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That also means those who enjoy their introverted time, and solitude, aren’t necessarily lonely. We need to rethink our definition of loneliness to reflect the fact that it isn’t just a physical thing, but loneliness is a mental thing. According to a survey by Cigna Health, three out of five Americans are experiencing loneliness, which has risen nearly 18% since 2018. Loneliness causes lethargy, anxiety, and depression. Loneliness is a problem, but it’s not abnormal either. Most people have felt lonely before, and loneliness statistics might only scratch the surface of the issue since it’s challenging to admit feeling alone.

But now that the loneliness epidemic in America is gaining more notoriety in the media, it’s time that we take the steps needed to end male loneliness. Whether it’s gathering up the emotional courage to tell your friends you want to build a deeper connection, or finding a community who wants to help you craft your best self, now is the time to fight back against loneliness.

Why are men lonely?

Lonely men suffer in different ways, but Dr. John D. Moore wrote out five reasons why men are lonely. I want to take some time and break each of them down a bit more because to defeat the loneliness epidemic in America, it’s essential to understand why men and loneliness are becoming synonymous.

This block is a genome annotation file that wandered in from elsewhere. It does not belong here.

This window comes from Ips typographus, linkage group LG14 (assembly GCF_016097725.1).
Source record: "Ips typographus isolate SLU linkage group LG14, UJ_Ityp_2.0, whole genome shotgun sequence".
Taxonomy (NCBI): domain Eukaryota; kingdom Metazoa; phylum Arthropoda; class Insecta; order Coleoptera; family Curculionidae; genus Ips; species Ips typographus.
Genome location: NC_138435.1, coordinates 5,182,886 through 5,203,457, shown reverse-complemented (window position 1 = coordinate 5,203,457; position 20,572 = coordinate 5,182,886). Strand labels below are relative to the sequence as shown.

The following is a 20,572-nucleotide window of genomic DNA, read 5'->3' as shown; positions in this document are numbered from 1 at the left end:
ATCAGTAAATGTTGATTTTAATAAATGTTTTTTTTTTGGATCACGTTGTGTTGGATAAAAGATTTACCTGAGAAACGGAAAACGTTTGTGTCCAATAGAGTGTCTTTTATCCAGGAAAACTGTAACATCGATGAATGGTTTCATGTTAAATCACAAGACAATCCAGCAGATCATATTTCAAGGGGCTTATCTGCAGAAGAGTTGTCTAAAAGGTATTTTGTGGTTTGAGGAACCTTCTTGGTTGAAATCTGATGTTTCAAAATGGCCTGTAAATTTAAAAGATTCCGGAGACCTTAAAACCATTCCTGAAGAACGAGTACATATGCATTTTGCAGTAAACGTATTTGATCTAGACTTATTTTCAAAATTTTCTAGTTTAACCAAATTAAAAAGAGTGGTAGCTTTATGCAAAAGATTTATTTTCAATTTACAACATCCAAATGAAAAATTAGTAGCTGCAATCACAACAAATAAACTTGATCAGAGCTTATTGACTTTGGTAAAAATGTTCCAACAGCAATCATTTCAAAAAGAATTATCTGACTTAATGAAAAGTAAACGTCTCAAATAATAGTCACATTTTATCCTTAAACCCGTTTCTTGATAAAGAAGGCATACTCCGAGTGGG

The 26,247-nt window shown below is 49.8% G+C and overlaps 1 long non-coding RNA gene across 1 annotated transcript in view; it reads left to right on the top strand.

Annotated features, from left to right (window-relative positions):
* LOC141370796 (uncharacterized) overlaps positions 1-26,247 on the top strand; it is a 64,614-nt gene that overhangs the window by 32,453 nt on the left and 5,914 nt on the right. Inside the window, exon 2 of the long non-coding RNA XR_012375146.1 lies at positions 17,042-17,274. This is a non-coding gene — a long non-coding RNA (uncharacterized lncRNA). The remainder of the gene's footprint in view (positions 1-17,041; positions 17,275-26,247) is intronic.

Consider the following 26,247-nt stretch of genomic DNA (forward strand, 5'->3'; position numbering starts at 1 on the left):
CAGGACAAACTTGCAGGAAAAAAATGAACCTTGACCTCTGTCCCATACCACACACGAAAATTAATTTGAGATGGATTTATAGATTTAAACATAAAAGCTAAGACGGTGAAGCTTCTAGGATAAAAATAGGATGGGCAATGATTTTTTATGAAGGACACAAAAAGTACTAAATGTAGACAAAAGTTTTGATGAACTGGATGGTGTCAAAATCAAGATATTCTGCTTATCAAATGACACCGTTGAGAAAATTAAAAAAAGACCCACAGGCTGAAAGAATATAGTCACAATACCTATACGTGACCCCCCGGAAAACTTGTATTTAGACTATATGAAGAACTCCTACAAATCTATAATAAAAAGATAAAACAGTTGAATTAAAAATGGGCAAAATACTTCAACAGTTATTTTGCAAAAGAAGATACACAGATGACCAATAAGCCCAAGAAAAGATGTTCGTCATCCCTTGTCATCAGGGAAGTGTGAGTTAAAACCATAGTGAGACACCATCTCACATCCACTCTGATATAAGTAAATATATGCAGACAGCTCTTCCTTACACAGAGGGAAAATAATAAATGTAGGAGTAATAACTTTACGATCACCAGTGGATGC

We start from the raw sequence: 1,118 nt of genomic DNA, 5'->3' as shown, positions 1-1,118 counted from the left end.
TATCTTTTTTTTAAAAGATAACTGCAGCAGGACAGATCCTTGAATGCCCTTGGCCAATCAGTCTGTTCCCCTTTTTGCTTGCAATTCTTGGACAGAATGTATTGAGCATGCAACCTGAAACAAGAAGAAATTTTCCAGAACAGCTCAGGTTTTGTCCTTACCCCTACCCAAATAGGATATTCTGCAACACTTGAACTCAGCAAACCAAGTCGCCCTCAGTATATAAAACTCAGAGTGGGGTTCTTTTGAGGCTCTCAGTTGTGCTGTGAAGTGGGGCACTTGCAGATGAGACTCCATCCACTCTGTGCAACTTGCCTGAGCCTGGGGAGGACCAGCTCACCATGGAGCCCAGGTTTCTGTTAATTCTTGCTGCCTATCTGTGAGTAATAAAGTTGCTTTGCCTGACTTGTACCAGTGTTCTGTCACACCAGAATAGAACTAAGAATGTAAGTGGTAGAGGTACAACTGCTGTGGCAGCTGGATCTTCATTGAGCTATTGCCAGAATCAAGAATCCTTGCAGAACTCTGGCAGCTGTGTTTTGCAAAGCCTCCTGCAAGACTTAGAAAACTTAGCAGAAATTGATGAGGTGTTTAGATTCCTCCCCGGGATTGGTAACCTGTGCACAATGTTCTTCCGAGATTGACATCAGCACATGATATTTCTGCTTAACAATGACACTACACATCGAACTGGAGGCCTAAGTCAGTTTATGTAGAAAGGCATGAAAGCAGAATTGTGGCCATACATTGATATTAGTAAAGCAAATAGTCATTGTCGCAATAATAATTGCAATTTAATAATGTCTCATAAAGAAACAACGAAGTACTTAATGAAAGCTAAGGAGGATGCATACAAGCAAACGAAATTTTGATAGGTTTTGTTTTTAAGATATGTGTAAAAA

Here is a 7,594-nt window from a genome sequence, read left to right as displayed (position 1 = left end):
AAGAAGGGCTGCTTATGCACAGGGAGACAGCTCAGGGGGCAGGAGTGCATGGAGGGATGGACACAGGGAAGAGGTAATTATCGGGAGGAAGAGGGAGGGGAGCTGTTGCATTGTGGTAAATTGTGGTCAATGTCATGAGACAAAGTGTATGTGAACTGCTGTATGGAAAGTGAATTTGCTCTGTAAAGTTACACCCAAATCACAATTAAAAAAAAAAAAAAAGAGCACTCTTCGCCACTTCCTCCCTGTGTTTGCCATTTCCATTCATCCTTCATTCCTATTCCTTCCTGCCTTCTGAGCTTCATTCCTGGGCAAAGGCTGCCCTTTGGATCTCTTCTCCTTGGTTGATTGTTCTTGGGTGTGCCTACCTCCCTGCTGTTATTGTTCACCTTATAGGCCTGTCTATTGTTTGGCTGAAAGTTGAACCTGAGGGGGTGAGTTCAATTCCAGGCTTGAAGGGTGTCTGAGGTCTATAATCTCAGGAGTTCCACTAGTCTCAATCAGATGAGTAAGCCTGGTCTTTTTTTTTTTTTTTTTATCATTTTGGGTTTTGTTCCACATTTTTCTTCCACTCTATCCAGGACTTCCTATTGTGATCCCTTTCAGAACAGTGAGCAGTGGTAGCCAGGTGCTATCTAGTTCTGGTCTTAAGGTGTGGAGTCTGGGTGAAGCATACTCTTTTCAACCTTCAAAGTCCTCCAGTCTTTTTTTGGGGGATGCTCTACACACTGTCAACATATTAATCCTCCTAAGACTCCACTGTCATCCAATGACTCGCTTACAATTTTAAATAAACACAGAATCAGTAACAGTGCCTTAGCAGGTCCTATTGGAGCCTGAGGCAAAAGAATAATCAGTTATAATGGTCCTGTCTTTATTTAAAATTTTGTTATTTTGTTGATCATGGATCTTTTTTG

Men fear appearing weak.

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This is an age-old problem for men. We have been told since birth that we need to be strong and stoic but only based on traditional male gender norms. That means physical strength is considered masculine, emotional strength feminine. Going deeper, men fear that the more feminine they appear, the weaker they are seen.

Even something as simple as “Men don’t ask for directions” has a direct correlation to the idea that asking for help is a weakness. It’s no wonder that men would be fearful of telling another man that they are depressed, or struggling and that they need help because that’s all men have heard from society. Men are lonely because they are afraid to look or admit weakness in front of their friends.

Men don’t talk about their feelings.

Phrases like “man up,” and “men don’t talk about their feelings,” perpetuate the idea that men lose their masculinity the moment they start talking about their emotions. Lonely men struggle because not only are they fearful of admitting something is wrong, they also have no idea how to even begin that conversation.